Have you heard over and over that you need to audit your ITAD vendor? Why should you do this? After all, it is expensive to travel to the vendor site. It takes up valuable time that could be better spent on your main job functions. And, in the grand scheme of things, the dollar value of the ITAD program can be small in comparison to costs of other programs, projects, etc.
Risk is the main reason. Certainly the costs mentioned above are nothing compared to the potential costs and losses associated with improper disposal and data security lapses. Many regulations and laws exist that relate to data security and privacy such as HIPAA, HITECH, PCI, GLB and the newest, European GDPR effective May 2018. Substantial fines can easily reach into the millions. The average cost of a breach in 2017 in the US was $7.35 million according to the Ponemon Institute. Fines for GDPR can reach up to 4% of annual revenue or $22 million.
Costs to consider include loss of business, trade secrets, personnel records, financial information, brand damage, and more.
Improper disposal leads to huge environmental risk and cost. Fines up to $28 million in the past several years have been assessed to e-recyclers, large retailers and other businesses. There have been many articles in the news about electronics recyclers and IT asset disposition vendors who have declared bankruptcy, been indicted or convicted for illegal export or storage of equipment, fraud and tax evasion. Sadly, this is still continuing today.
Since you have determined that there is a need to audit your vendor, how does one do that? As a baseline, look for R2 or e-Steward certification, certifications conducted by a third party for those companies that manage outdated or excess computer and other electronic equipment. This is no guarantee as some vendors with these certifications are guilty of the above.
Prep work prior to an onsite audit will save time, and we all know time is money. Be organized. Have a list of questions to ask, documents you want to view and processes you want to see during the onsite audit. For some companies, the Environmental Health and Safety manager conducts the audit. For others, it will be the ITAM personnel. Ask to see the certifications that the vendor holds. Some certifications are site specific while others are company-wide. Know where your equipment will be processed.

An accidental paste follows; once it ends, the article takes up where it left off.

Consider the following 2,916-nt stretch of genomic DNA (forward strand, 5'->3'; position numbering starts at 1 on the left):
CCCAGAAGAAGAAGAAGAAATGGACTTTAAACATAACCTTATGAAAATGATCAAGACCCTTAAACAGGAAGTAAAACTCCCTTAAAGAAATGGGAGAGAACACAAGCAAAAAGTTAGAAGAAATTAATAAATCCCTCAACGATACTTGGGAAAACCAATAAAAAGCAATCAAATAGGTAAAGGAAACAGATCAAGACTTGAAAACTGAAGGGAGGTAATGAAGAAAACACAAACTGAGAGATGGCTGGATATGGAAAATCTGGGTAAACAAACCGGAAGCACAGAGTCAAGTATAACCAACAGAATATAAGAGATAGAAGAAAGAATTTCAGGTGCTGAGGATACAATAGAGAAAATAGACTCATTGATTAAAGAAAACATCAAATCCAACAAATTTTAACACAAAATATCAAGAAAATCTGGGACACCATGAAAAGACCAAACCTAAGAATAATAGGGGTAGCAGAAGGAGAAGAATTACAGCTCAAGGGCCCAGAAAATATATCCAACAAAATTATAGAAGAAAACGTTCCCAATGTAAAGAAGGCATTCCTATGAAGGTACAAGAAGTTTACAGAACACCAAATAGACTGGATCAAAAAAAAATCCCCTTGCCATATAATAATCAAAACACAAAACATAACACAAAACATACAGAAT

R2 and e-Steward certified companies must vet their downstream vendors. Ask to see this audit paperwork, and Bills of Lading confirming that appropriate equipment was sent to them.
Check the physical plant. Look for 24/7 surveillance, restricted access and metal detectors. How clean is the facility and is it well organized? One does not want to see pallets with equipment spilling onto the floor, creating a dangerous work environment and possible OSHA violations. Ask to see any accident reports. Processors will generate Universal Waste such as batteries. One should be able to see a clearly labelled container such as a drum labelled ‘Universal Waste’ with a description of the contents ‘Batteries’. All Button and Lithium Ion batteries must be taped. These are common batteries in IT equipment.
Depending upon the processing at the site, the vendor may hold various permits such as Air or Storm water permits. If they claim they are EPA certified, walk away. There is no such thing. Companies may have EPA permits, but the EPA does not certify companies. Know what types of equipment and materials the vendor accepts. Hazardous materials will require proper permits.
A great way to start your tour is at the receiving dock. Take a walk throughout the facility and view first-hand the processes, paying particular attention to data security. Find out who has access to data containing equipment, how is it stored and learn how the data is destroyed whether it be through an erasure process or physical destruction. The vendor should have written procedures for your review.
The audit is all about risk management. Make certain that your questions and concerns are addressed to your satisfaction.